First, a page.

All of us—teens and adults—have felt the stress of peer-pressure in one form or another. Though the Bible does not use the term, it teaches us not to conform to our peers but to be transformed into the image of Jesus Christ.
God's invitation really complicates matters in terms of fitting in to society. Being holy means being set apart — being different.
Part of the problem that confronts young people today is that they—and frankly, all of society—have a devilish misconception of what is fun. ...
Do you know of someone who has done everything perfectly? Conversely, do you know of someone whose whole life is one big mistake? Have you ever made mistakes—maybe a lot of them? We have all done stupid things in our lives. ...
Standing up against the majority is never easy, but as Christians, we have been called to do just that. We need to grow in courage until we "are bold as a lion" (Proverbs 28:1)!
John Ritenbaugh, reflecting upon the architecture of banks and cathedrals, edifices designed to inspire trust and security because of their massive appearances, maintains that their very construction was intended to leave a deep psychological impact within. . .
The demands of life leave most adults gasping for breath and struggling to shoulder the load. But what effect is this pace having on the next generation?
John Ritenbaugh discusses the depth of our beliefs, showing the difference between our preferences and our convictions. He looks at both legal and spiritual ramifications of this subject.
Unless we are employed in a maritime occupation or have a particular interest in sailboats, we probably do not know a great deal about sailing. Using Paul's analogy in Ephesians 4:14, Gary Montgomery teaches a handy nautical maneuver, discussing how the st. . .
John Ritenbaugh suggests that we need to look at "political correctness" as God looks at it, the culmination of 200 years of Satanic 'progressive,' humanistic, 'liberal' education. Political correctness has emerged as a deadly, hypnotic Satanic d. . .
Keeping the Sabbath definitely marks a person as different. Perhaps the feeling of being odd that comes from Sabbath observance affects young people most of all. Clyde Finklea recounts the story of a friend's momentous choice regarding his keeping of the S. . .
Even though a Christian's potential in God's Kingdom is so wonderful, it is still necessary for God to motivate His children to reach it. John Ritenbaugh begins his series on Christian motivation by expounding the fear of God.
Having knowledge of God's law is not a guarantee of spiritual success or growth. Only those motivated to use the law will experience growth and produce fruit. The fear of God is the first element of motivation, ranging from reverential awe to stark terror.. . .
We are all susceptible to evil influences, which encourage us to compromise. Each time we act righteously, we increase our ability to resist temptation.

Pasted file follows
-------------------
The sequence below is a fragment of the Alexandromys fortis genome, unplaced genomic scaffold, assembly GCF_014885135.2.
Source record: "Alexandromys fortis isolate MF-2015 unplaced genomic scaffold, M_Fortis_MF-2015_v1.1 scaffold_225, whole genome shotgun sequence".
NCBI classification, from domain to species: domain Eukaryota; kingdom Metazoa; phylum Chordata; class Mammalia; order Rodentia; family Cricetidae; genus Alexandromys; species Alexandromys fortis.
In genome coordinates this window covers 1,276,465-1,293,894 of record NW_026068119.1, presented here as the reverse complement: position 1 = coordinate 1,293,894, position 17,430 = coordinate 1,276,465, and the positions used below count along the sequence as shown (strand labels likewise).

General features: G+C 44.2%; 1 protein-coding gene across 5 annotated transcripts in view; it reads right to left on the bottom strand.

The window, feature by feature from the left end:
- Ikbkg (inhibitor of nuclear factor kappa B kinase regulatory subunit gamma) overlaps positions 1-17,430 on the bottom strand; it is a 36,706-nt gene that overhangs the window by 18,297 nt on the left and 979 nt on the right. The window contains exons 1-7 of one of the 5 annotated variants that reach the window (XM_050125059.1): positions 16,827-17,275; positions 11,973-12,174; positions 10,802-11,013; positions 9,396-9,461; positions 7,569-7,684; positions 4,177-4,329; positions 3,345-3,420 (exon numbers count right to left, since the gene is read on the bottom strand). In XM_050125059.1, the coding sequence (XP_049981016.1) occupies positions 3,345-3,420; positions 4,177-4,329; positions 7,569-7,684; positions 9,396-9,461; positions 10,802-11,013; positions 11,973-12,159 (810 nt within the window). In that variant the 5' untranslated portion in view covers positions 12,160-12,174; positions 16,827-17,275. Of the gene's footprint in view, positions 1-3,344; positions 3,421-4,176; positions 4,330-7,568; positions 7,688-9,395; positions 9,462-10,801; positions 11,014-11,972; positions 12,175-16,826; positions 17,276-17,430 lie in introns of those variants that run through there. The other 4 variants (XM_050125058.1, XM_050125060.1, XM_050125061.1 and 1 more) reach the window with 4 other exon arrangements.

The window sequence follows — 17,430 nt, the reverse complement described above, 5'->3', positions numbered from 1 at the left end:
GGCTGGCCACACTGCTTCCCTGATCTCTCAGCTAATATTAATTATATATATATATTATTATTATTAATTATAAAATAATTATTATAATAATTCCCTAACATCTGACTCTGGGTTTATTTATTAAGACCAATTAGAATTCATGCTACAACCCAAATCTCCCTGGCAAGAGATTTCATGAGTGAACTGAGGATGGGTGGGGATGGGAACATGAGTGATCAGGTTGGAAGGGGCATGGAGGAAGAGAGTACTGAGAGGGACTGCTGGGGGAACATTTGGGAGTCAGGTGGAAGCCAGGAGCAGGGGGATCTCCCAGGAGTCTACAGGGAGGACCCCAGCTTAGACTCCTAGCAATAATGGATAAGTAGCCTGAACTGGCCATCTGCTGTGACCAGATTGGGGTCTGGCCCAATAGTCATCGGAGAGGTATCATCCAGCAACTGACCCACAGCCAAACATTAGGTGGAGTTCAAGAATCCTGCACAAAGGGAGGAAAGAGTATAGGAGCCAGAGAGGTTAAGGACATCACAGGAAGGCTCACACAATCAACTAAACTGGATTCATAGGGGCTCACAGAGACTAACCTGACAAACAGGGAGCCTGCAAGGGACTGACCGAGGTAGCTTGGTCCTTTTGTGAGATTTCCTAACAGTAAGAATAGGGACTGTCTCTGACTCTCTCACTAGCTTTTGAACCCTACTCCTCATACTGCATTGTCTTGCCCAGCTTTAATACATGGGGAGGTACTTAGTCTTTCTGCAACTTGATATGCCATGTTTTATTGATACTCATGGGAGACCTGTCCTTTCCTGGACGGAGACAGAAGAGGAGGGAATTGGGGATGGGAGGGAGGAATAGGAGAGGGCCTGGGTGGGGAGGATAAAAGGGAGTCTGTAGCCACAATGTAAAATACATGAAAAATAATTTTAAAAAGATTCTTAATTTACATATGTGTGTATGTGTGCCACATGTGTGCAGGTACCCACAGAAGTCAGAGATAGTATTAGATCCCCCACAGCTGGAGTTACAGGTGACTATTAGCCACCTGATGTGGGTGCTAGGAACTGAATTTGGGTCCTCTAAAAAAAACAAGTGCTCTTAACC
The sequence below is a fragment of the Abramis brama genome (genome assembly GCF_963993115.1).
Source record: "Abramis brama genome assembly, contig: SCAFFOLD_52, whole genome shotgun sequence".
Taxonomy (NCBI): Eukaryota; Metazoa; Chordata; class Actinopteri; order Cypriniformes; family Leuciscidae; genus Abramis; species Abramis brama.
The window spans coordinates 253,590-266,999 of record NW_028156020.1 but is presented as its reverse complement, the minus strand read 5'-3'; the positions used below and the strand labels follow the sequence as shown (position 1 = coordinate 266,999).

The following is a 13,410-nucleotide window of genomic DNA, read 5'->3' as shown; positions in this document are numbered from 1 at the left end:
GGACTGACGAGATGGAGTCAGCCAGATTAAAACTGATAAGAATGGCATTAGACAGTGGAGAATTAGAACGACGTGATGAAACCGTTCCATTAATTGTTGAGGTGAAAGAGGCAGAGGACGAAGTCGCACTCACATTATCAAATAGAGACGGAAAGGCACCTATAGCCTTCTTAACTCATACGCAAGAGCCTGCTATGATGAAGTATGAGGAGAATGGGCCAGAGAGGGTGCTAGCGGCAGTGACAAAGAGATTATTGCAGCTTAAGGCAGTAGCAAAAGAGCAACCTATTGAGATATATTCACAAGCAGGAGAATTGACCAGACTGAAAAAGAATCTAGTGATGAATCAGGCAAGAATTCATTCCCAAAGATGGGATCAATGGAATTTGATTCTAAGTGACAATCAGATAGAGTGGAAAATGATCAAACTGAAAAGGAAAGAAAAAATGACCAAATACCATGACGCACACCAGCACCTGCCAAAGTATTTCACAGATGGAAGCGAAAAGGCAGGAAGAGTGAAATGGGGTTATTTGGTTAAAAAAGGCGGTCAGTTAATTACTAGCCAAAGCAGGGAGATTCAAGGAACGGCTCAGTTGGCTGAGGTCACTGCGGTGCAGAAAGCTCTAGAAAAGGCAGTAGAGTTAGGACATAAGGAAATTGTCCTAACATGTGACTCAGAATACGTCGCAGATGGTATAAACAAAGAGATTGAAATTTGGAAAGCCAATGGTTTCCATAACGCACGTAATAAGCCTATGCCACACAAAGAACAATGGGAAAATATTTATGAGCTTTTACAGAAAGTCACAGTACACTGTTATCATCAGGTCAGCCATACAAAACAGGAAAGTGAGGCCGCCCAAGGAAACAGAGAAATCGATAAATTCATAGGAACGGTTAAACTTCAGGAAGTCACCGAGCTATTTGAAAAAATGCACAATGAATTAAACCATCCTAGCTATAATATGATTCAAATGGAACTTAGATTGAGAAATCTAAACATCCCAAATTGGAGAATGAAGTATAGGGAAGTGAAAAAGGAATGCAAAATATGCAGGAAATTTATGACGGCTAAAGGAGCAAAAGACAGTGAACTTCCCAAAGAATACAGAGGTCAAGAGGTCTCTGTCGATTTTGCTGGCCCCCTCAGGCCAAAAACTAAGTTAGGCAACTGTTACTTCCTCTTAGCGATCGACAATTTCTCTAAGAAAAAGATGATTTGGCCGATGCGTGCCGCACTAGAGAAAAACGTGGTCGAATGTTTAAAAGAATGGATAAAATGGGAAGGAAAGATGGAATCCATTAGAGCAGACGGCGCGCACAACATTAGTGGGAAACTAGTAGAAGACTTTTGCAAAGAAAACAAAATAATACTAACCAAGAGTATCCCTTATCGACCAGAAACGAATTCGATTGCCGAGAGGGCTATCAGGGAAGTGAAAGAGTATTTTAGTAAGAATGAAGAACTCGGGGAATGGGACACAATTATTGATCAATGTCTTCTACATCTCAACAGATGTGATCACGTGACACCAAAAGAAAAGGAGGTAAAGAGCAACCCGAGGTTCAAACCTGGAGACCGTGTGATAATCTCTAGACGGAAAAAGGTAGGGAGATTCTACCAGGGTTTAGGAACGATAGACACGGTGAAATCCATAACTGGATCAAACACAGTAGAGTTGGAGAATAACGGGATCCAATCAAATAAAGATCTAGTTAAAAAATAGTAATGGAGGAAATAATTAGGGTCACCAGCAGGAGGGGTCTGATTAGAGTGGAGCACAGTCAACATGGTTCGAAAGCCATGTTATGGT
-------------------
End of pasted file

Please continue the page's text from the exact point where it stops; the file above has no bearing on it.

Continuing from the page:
John Ritenbaugh reiterates that neglecting to feed the flock has been detrimental to preaching the gospel to the world. Because of this unwitting neglect, many members succumbed to the "lost in the crowd" syndrome, feeling insignificant, meaningl. . .
[Audio Note: Quality improves at 1:20] John Ritenbaugh warns that when an aberrant cultural change of any kind is introduced into society, it soon becomes accepted. Many parents of the 1980's considered children hindrances to their self-fulfillment, turnin. . .
Martin Collins points out the potential dangers of a recent trend called "social scoring"—the rating of a person's influence by such criteria as the number of social media followers on Twitter and Facebook. The effect will be to create a 'c. . .
A key ingredient in dating is faith in God's purpose. The relationship one has with God takes precedence over any relationship with any other human being.
John Ritenbaugh cautions that most religious-professing people (including many members of the greater church of God) have not used the Word of God as their standard of morality and conduct, but instead are allowing society and culture to shape their attitu. . .
Richard Ritenbaugh, observing how the mood and attitude of a generation shapes society, focuses upon the ramifications of the Baby Boomers "Youth Culture," pampering, overprotecting, and worshipping its young people. It teaches a narcissistic, &q. . .
John Ritenbaugh, examining the set of doctrines which constitute "The Faith" identified in II Corinthians 13:5, warns that the greater church of God is not immune to the deterioration of doctrine cautioned by Paul. The doctrine of eternal securit. . .
John Ritenbaugh warns that the choices we make on a day to day basis determine long term spiritual consequences. Our goal shouldn't merely be to become saved, but to finish the spiritual journey God has prepared for us, developing the leadership helping th. . .
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